Lorentz transformations

  • #1
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Givne the Lorentz transformations (LTs)}, [tex] x'^{\mu} = L_{\nu}^{\mu} x^{\nu} [/tex], between the coordinates, [tex] x^{\mu} = (ct , \vec{r}) [/tex] of an event as seen by O, and coordinates, [tex] x'^{\mu} = (ct', \vec{r'}) [/tex] of the same event as seen by an inertial observer O', show that if we write the inverse transformation as [tex] x^\alpha = \tilde{L}_{\beta}^{\alpha} x'^{\beta},\mbox{then} \ L_{\omega}^{\alpha} \tilde{L}_{\beta}^{\omega} = \delta_{\beta}^{\alpha}[/tex]

WELL from the inverse transformation we ca figure out that
1... [tex] \frac{\partial x^{\alpha}}{\partial x'^{\omega}} = \tilde{L}_{\beta}^{\alpha} \frac{\partial x'^{\beta}}{\partial x'^{\omega}} [/tex]

also
2... [tex] \frac{\partial x'^{\alpha}}{\partial x^{\omega}} =L_{\beta}^{\alpha} \frac{\partial x^{\beta}}{\partial x^{\omega}} [/tex]

there is a notation problem here that i am trying to resolve as well...
do i simply rearrange for L and tilde L andmultiply out??
mroe to come as i type it out
 
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Answers and Replies

  • #2
Hurkyl
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You didn't finish the statement of the problem!

Anyways, why did you differentiate anything?
 
  • #3
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p.s. corrected now
there was wayyy too much typing involved with the statement of the problem! AHH
 
  • #4
dextercioby
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Speaking of notation, since [itex] \Lambda [/itex] is a matrix, we use these conventions to denote its elements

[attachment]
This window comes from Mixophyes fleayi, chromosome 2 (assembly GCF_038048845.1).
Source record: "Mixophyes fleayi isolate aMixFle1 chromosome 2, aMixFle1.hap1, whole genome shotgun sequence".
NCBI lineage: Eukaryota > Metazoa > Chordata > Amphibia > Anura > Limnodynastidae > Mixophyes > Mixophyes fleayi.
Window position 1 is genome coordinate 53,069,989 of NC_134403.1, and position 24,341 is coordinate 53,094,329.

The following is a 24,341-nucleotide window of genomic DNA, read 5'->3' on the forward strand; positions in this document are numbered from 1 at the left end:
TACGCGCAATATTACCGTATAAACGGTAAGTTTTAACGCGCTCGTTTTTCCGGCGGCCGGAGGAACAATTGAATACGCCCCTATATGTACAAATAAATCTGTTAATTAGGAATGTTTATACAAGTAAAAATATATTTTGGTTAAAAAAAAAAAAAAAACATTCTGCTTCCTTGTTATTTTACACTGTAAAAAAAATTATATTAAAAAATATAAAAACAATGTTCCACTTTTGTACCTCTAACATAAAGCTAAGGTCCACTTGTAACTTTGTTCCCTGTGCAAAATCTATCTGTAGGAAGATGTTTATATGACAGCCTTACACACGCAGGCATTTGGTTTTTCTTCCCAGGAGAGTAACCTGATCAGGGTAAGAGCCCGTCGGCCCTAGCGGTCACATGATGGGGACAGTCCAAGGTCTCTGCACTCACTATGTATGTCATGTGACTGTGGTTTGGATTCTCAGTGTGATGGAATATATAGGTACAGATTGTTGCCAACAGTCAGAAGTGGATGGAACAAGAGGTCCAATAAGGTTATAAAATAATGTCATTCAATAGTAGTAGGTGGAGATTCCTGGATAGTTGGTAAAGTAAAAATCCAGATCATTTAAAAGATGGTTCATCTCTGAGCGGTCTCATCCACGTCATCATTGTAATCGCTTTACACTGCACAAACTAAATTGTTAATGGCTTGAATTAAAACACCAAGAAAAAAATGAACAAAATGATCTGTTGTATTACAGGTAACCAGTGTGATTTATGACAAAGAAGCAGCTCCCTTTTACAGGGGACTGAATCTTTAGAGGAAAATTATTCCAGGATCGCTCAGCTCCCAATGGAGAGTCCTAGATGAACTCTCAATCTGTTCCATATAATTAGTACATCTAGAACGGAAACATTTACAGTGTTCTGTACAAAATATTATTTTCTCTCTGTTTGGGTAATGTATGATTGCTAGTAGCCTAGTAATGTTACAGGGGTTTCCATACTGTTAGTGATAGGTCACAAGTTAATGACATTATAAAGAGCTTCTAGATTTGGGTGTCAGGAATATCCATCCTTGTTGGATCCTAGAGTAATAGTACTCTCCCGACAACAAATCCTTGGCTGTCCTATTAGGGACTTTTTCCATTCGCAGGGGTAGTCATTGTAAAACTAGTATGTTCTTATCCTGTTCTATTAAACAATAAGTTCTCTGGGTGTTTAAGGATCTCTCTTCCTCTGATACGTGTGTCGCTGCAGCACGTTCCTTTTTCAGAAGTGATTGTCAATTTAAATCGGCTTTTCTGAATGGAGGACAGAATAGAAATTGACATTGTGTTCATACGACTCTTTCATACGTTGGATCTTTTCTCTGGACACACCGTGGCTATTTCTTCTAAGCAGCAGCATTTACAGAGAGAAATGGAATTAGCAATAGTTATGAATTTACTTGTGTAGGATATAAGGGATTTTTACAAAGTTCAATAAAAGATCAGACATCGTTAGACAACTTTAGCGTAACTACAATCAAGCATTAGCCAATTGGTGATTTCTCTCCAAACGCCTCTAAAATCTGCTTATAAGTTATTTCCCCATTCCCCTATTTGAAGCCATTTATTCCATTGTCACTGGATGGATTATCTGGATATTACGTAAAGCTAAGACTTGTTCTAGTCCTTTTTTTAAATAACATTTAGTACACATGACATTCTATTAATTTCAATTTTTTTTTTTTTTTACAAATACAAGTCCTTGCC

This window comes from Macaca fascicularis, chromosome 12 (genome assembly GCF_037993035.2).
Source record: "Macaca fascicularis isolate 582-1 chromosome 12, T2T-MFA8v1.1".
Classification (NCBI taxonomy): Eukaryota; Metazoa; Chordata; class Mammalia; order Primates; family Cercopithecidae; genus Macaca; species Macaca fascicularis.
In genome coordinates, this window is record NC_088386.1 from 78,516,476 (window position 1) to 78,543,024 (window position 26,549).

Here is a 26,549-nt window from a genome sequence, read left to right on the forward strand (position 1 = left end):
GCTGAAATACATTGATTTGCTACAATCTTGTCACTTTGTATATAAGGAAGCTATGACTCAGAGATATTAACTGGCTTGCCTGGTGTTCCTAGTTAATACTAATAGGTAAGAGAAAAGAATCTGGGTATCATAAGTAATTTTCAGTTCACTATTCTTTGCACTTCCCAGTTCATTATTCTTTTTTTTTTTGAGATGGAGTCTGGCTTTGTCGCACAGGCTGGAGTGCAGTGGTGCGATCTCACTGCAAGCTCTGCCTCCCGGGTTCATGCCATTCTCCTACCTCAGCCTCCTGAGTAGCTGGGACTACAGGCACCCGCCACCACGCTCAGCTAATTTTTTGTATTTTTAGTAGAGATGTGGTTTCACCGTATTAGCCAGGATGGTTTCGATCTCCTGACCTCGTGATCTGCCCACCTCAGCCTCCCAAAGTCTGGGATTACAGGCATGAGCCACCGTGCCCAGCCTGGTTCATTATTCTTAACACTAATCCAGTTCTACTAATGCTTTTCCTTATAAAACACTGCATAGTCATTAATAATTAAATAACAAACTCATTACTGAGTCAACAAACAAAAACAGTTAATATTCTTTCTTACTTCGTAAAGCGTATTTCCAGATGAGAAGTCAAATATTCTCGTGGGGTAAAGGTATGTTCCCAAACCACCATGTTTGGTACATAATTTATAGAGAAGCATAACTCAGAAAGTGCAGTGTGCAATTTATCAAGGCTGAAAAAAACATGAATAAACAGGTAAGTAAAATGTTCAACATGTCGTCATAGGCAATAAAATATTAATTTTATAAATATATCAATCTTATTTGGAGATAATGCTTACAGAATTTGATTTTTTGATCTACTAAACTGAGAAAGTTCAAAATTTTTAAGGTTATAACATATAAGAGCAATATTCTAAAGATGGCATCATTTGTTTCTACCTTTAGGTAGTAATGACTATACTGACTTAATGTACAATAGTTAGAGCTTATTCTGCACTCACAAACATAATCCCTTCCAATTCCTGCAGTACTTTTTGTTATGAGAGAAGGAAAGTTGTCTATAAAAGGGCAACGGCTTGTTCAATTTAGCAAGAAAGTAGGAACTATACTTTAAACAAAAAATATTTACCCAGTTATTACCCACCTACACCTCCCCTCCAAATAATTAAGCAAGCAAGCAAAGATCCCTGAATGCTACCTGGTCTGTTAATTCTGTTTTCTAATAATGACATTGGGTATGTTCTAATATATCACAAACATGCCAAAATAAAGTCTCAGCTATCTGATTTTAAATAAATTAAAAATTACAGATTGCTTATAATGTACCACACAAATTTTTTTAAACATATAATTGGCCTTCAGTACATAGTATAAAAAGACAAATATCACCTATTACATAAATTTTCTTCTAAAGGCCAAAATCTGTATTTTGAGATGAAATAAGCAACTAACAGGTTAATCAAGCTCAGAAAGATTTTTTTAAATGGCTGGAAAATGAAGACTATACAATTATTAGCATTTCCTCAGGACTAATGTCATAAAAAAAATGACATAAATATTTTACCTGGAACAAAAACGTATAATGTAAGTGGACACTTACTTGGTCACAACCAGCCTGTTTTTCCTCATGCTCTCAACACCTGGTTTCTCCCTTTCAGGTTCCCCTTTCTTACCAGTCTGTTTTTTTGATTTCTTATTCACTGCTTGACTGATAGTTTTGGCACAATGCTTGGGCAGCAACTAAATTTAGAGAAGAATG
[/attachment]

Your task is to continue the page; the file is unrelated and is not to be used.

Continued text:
[tex]\Lambda^{\mu}{}_{\nu} ^[/tex]

for the direct transformation matrix.

and

[tex] \Lambda_{\nu}{}^{\mu} [/tex]

for its transposed.

However, since both [itex] \Lambda [/itex] and its transposed belong to [itex]\mbox{O(1,3)} [/itex], then the inverse of [itex] \Lambda [/itex] is equal to its transposed.

Daniel.
 
  • #5
dextercioby
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There's something spooky with the latex compiler today....


Daniel.
 
  • #6
nrqed
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stunner5000pt said:
Givne the Lorentz transformations (LTs)}, [tex] x'^{\mu} = L_{\nu}^{\mu} x^{\nu} [/tex], between the coordinates, [tex] x^{\mu} = (ct , \vec{r}) [/tex] of an event as seen by O, and coordinates, [tex] x'^{\mu} = (ct', \vec{r'}) [/tex] of the same event as seen by an inertial observer O', show that if we write the inverse transformation as [tex] x^\alpha = \tilde{L}_{\beta}^{\alpha} x'^{\beta},\mbox{then} \ L_{\omega}^{\alpha} \tilde{L}_{\beta}^{\omega} = \delta_{\beta}^{\alpha}[/tex]

WELL from the inverse transformation we ca figure out that
1... [tex] \frac{\partial x^{\alpha}}{\partial x'^{\omega}} = \tilde{L}_{\beta}^{\alpha} \frac{\partial x'^{\beta}}{\partial x'^{\omega}} [/tex]

also
2... [tex] \frac{\partial x'^{\alpha}}{\partial x^{\omega}} =L_{\beta}^{\alpha} \frac{\partial x^{\beta}}{\partial x^{\omega}} [/tex]

there is a notation problem here that i am trying to resolve as well...
do i simply rearrange for L and tilde L andmultiply out??
mroe to come as i type it out
there is no need to get into partial derivatives. You only need to use [tex] x'^{\mu} = L_{\nu}^{\mu} x^{\nu} [/tex] and [tex] x^\alpha = \tilde{L}_{\beta}^{\alpha} x'^{\beta} [/tex]....Putting one into the other gives
[tex] x^\alpha = \tilde{L}_{\beta}^{\alpha} L_{\nu}^{\beta} x^{\nu} [/tex]. But of course, when [tex] \alpha = \nu [/tex] the two sides are equal..Obviously, [tex] x^\alpha = \delta^\alpha_\nu x^\nu [/tex]. Therefore....
 

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